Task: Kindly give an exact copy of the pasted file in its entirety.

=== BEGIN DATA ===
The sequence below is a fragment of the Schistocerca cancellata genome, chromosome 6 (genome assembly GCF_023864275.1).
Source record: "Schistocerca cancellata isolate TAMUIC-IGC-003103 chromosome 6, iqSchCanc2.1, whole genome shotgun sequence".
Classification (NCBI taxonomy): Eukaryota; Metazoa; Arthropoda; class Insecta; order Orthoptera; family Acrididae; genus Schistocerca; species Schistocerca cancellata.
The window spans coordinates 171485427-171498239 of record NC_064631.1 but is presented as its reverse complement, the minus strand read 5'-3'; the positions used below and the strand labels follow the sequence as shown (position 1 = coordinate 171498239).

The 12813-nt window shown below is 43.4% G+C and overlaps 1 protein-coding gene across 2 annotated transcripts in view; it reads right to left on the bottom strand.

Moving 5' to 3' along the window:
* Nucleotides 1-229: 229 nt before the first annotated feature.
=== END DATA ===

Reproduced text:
The sequence below is a fragment of the Schistocerca cancellata genome, chromosome 6 (genome assembly GCF_023864275.1).
Source record: "Schistocerca cancellata isolate TAMUIC-IGC-003103 chromosome 6, iqSchCanc2.1, whole genome shotgun sequence".
Classification (NCBI taxonomy): Eukaryota; Metazoa; Arthropoda; class Insecta; order Orthoptera; family Acrididae; genus Schistocerca; species Schistocerca cancellata.
The window spans coordinates 171485427-171498239 of record NC_064631.1 but is presented as its reverse complement, the minus strand read 5'-3'; the positions used below and the strand labels follow the sequence as shown (position 1 = coordinate 171498239).

The 12813-nt window shown below is 43.4% G+C and overlaps 1 protein-coding gene across 2 annotated transcripts in view; it reads right to left on the bottom strand.

Moving 5' to 3' along the window:
* Nucleotides 1-229: 229 nt before the first annotated feature.